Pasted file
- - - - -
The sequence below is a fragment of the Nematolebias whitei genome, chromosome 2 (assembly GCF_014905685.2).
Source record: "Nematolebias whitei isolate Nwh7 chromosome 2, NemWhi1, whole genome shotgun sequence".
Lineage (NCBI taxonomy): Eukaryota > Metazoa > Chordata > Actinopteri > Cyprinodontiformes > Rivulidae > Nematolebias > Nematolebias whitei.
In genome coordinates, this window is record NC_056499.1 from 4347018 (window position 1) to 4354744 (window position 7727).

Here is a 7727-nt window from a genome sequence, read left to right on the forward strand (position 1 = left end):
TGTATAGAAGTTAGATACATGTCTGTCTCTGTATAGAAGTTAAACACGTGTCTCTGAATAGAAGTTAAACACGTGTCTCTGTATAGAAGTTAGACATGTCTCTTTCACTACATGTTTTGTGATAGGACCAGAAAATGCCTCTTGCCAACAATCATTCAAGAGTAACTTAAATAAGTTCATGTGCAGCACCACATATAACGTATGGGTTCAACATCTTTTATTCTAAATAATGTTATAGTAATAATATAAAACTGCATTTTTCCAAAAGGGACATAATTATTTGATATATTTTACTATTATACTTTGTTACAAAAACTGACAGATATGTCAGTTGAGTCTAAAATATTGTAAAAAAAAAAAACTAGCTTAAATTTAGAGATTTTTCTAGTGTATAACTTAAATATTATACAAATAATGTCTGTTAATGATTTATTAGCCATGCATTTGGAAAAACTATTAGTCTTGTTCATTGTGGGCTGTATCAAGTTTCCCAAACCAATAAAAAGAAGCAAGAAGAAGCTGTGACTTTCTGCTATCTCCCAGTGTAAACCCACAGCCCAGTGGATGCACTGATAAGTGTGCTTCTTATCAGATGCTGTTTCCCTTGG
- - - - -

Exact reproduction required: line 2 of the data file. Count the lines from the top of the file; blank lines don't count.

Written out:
Source record: "Nematolebias whitei isolate Nwh7 chromosome 2, NemWhi1, whole genome shotgun sequence".